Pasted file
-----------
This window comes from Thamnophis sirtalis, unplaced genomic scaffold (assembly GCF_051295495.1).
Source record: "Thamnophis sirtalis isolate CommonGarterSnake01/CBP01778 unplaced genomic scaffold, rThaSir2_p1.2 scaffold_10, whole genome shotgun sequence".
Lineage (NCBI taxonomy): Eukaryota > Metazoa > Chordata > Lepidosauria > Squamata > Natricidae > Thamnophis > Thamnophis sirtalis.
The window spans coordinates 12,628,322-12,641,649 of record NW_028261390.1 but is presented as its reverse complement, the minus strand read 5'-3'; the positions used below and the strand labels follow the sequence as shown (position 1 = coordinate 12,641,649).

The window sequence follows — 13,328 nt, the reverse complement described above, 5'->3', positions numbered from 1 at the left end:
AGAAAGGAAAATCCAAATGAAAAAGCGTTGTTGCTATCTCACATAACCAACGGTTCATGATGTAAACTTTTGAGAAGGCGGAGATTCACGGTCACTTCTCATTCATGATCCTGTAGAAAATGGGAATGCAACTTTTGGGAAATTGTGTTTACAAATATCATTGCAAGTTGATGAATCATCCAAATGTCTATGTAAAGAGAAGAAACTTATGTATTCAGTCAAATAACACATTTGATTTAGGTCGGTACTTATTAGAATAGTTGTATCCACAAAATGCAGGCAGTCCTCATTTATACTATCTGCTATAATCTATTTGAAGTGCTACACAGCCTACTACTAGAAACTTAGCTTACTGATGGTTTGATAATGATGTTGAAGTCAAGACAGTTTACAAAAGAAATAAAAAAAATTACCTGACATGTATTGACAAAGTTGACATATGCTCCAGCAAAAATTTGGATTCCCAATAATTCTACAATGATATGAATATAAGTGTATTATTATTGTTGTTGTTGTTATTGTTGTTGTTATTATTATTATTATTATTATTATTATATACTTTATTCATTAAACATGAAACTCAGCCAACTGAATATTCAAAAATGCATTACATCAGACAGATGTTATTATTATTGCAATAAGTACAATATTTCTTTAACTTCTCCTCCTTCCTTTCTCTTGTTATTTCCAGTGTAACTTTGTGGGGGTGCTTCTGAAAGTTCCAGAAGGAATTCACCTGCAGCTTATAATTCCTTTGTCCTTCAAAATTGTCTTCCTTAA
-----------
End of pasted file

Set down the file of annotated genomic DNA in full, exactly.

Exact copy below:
This window comes from Thamnophis sirtalis, unplaced genomic scaffold (assembly GCF_051295495.1).
Source record: "Thamnophis sirtalis isolate CommonGarterSnake01/CBP01778 unplaced genomic scaffold, rThaSir2_p1.2 scaffold_10, whole genome shotgun sequence".
Lineage (NCBI taxonomy): Eukaryota > Metazoa > Chordata > Lepidosauria > Squamata > Natricidae > Thamnophis > Thamnophis sirtalis.
The window spans coordinates 12,628,322-12,641,649 of record NW_028261390.1 but is presented as its reverse complement, the minus strand read 5'-3'; the positions used below and the strand labels follow the sequence as shown (position 1 = coordinate 12,641,649).

The window sequence follows — 13,328 nt, the reverse complement described above, 5'->3', positions numbered from 1 at the left end:
AGAAAGGAAAATCCAAATGAAAAAGCGTTGTTGCTATCTCACATAACCAACGGTTCATGATGTAAACTTTTGAGAAGGCGGAGATTCACGGTCACTTCTCATTCATGATCCTGTAGAAAATGGGAATGCAACTTTTGGGAAATTGTGTTTACAAATATCATTGCAAGTTGATGAATCATCCAAATGTCTATGTAAAGAGAAGAAACTTATGTATTCAGTCAAATAACACATTTGATTTAGGTCGGTACTTATTAGAATAGTTGTATCCACAAAATGCAGGCAGTCCTCATTTATACTATCTGCTATAATCTATTTGAAGTGCTACACAGCCTACTACTAGAAACTTAGCTTACTGATGGTTTGATAATGATGTTGAAGTCAAGACAGTTTACAAAAGAAATAAAAAAAATTACCTGACATGTATTGACAAAGTTGACATATGCTCCAGCAAAAATTTGGATTCCCAATAATTCTACAATGATATGAATATAAGTGTATTATTATTGTTGTTGTTGTTATTGTTGTTGTTATTATTATTATTATTATTATTATTATATACTTTATTCATTAAACATGAAACTCAGCCAACTGAATATTCAAAAATGCATTACATCAGACAGATGTTATTATTATTGCAATAAGTACAATATTTCTTTAACTTCTCCTCCTTCCTTTCTCTTGTTATTTCCAGTGTAACTTTGTGGGGGTGCTTCTGAAAGTTCCAGAAGGAATTCACCTGCAGCTTATAATTCCTTTGTCCTTCAAAATTGTCTTCCTTAA